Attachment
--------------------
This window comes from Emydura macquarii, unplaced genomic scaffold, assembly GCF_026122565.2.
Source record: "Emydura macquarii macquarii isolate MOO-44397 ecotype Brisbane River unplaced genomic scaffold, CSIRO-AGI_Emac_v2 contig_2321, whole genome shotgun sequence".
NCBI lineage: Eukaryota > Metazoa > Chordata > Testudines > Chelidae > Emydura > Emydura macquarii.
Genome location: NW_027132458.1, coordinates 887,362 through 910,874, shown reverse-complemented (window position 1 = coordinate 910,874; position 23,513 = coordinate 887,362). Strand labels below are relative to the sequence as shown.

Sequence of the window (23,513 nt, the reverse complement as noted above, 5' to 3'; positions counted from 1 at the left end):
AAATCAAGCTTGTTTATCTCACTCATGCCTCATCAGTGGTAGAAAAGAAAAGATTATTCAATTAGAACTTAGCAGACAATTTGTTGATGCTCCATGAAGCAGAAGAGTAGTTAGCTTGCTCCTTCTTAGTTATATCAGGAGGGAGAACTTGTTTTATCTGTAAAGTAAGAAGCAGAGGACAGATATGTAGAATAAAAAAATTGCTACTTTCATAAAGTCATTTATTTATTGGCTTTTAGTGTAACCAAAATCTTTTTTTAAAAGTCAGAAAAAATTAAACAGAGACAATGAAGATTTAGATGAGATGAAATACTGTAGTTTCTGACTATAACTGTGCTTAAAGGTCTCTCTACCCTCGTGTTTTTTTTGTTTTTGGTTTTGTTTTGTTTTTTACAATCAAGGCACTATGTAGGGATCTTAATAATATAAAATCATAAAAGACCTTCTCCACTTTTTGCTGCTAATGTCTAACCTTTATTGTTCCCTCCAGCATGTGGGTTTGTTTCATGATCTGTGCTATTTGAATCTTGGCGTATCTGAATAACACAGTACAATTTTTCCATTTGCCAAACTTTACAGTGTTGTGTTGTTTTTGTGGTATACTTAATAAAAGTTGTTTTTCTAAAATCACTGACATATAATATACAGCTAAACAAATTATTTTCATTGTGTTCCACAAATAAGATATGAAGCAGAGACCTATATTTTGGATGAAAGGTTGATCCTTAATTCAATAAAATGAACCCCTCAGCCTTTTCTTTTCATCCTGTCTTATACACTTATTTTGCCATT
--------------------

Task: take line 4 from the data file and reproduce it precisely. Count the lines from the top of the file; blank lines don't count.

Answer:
Genome location: NW_027132458.1, coordinates 887,362 through 910,874, shown reverse-complemented (window position 1 = coordinate 910,874; position 23,513 = coordinate 887,362). Strand labels below are relative to the sequence as shown.